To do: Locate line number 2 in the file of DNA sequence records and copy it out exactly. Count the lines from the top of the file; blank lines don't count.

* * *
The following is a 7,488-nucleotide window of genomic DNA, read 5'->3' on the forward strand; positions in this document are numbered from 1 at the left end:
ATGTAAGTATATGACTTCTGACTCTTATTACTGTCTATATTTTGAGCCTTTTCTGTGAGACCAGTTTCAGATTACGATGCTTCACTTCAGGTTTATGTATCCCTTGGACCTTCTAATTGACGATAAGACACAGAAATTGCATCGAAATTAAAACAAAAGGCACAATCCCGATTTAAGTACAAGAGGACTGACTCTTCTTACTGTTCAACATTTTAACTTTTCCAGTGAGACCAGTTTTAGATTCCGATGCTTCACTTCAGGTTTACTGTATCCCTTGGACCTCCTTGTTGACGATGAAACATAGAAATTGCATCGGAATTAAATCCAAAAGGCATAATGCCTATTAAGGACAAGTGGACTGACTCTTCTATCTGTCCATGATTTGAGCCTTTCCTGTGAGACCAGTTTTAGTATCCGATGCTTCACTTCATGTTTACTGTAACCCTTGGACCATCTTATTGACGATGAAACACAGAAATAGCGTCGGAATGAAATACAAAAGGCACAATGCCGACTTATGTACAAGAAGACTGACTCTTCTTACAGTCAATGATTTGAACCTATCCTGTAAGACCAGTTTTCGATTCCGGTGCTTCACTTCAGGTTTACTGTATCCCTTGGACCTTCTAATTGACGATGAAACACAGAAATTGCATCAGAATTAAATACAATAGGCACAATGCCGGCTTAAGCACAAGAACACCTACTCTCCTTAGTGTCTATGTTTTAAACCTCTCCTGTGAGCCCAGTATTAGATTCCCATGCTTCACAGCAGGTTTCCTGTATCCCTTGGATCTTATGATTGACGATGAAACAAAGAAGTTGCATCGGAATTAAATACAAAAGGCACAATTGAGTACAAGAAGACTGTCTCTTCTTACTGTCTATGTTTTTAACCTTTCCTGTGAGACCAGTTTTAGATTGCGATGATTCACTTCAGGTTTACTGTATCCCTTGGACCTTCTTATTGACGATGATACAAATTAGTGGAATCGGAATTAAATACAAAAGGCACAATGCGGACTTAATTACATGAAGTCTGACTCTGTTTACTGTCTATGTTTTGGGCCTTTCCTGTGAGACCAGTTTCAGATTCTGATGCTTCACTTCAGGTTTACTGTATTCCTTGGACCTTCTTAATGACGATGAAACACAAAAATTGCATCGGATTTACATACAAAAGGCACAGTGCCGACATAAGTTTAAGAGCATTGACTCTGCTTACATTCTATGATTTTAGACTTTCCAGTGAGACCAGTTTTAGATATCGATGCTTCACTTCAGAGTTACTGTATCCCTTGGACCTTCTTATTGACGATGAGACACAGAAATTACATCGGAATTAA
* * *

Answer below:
ATGTAAGTATATGACTTCTGACTCTTATTACTGTCTATATTTTGAGCCTTTTCTGTGAGACCAGTTTCAGATTACGATGCTTCACTTCAGGTTTATGTATCCCTTGGACCTTCTAATTGACGATAAGACACAGAAATTGCATCGAAATTAAAACAAAAGGCACAATCCCGATTTAAGTACAAGAGGACTGACTCTTCTTACTGTTCAACATTTTAACTTTTCCAGTGAGACCAGTTTTAGATTCCGATGCTTCACTTCAGGTTTACTGTATCCCTTGGACCTCCTTGTTGACGATGAAACATAGAAATTGCATCGGAATTAAATCCAAAAGGCATAATGCCTATTAAGGACAAGTGGACTGACTCTTCTATCTGTCCATGATTTGAGCCTTTCCTGTGAGACCAGTTTTAGTATCCGATGCTTCACTTCATGTTTACTGTAACCCTTGGACCATCTTATTGACGATGAAACACAGAAATAGCGTCGGAATGAAATACAAAAGGCACAATGCCGACTTATGTACAAGAAGACTGACTCTTCTTACAGTCAATGATTTGAACCTATCCTGTAAGACCAGTTTTCGATTCCGGTGCTTCACTTCAGGTTTACTGTATCCCTTGGACCTTCTAATTGACGATGAAACACAGAAATTGCATCAGAATTAAATACAATAGGCACAATGCCGGCTTAAGCACAAGAACACCTACTCTCCTTAGTGTCTATGTTTTAAACCTCTCCTGTGAGCCCAGTATTAGATTCCCATGCTTCACAGCAGGTTTCCTGTATCCCTTGGATCTTATGATTGACGATGAAACAAAGAAGTTGCATCGGAATTAAATACAAAAGGCACAATTGAGTACAAGAAGACTGTCTCTTCTTACTGTCTATGTTTTTAACCTTTCCTGTGAGACCAGTTTTAGATTGCGATGATTCACTTCAGGTTTACTGTATCCCTTGGACCTTCTTATTGACGATGATACAAATTAGTGGAATCGGAATTAAATACAAAAGGCACAATGCGGACTTAATTACATGAAGTCTGACTCTGTTTACTGTCTATGTTTTGGGCCTTTCCTGTGAGACCAGTTTCAGATTCTGATGCTTCACTTCAGGTTTACTGTATTCCTTGGACCTTCTTAATGACGATGAAACACAAAAATTGCATCGGATTTACATACAAAAGGCACAGTGCCGACATAAGTTTAAGAGCATTGACTCTGCTTACATTCTATGATTTTAGACTTTCCAGTGAGACCAGTTTTAGATATCGATGCTTCACTTCAGAGTTACTGTATCCCTTGGACCTTCTTATTGACGATGAGACACAGAAATTACATCGGAATTAA